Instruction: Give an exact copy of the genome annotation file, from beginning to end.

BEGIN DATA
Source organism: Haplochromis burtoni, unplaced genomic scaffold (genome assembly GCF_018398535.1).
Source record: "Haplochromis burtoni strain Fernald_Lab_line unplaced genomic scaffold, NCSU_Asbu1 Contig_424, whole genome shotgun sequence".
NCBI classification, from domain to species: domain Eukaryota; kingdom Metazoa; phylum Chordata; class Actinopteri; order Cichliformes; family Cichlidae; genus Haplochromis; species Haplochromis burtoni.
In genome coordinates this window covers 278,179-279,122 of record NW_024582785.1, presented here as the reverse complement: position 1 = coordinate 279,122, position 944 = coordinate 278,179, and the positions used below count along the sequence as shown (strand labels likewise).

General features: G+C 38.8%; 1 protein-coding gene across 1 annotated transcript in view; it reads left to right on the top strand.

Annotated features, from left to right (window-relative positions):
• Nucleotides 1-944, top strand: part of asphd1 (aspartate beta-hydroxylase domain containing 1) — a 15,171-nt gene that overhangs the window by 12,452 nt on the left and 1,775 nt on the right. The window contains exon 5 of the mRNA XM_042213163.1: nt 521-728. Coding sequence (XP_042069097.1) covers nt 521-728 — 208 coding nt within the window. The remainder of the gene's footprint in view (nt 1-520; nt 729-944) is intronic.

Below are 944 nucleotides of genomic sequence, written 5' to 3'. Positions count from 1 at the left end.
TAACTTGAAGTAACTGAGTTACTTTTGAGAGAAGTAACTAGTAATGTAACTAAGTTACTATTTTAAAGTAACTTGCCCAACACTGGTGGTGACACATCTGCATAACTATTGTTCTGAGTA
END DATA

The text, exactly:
Source organism: Haplochromis burtoni, unplaced genomic scaffold (genome assembly GCF_018398535.1).
Source record: "Haplochromis burtoni strain Fernald_Lab_line unplaced genomic scaffold, NCSU_Asbu1 Contig_424, whole genome shotgun sequence".
NCBI classification, from domain to species: domain Eukaryota; kingdom Metazoa; phylum Chordata; class Actinopteri; order Cichliformes; family Cichlidae; genus Haplochromis; species Haplochromis burtoni.
In genome coordinates this window covers 278,179-279,122 of record NW_024582785.1, presented here as the reverse complement: position 1 = coordinate 279,122, position 944 = coordinate 278,179, and the positions used below count along the sequence as shown (strand labels likewise).

General features: G+C 38.8%; 1 protein-coding gene across 1 annotated transcript in view; it reads left to right on the top strand.

Annotated features, from left to right (window-relative positions):
• Nucleotides 1-944, top strand: part of asphd1 (aspartate beta-hydroxylase domain containing 1) — a 15,171-nt gene that overhangs the window by 12,452 nt on the left and 1,775 nt on the right. The window contains exon 5 of the mRNA XM_042213163.1: nt 521-728. Coding sequence (XP_042069097.1) covers nt 521-728 — 208 coding nt within the window. The remainder of the gene's footprint in view (nt 1-520; nt 729-944) is intronic.

Below are 944 nucleotides of genomic sequence, written 5' to 3'. Positions count from 1 at the left end.
TAACTTGAAGTAACTGAGTTACTTTTGAGAGAAGTAACTAGTAATGTAACTAAGTTACTATTTTAAAGTAACTTGCCCAACACTGGTGGTGACACATCTGCATAACTATTGTTCTGAGTA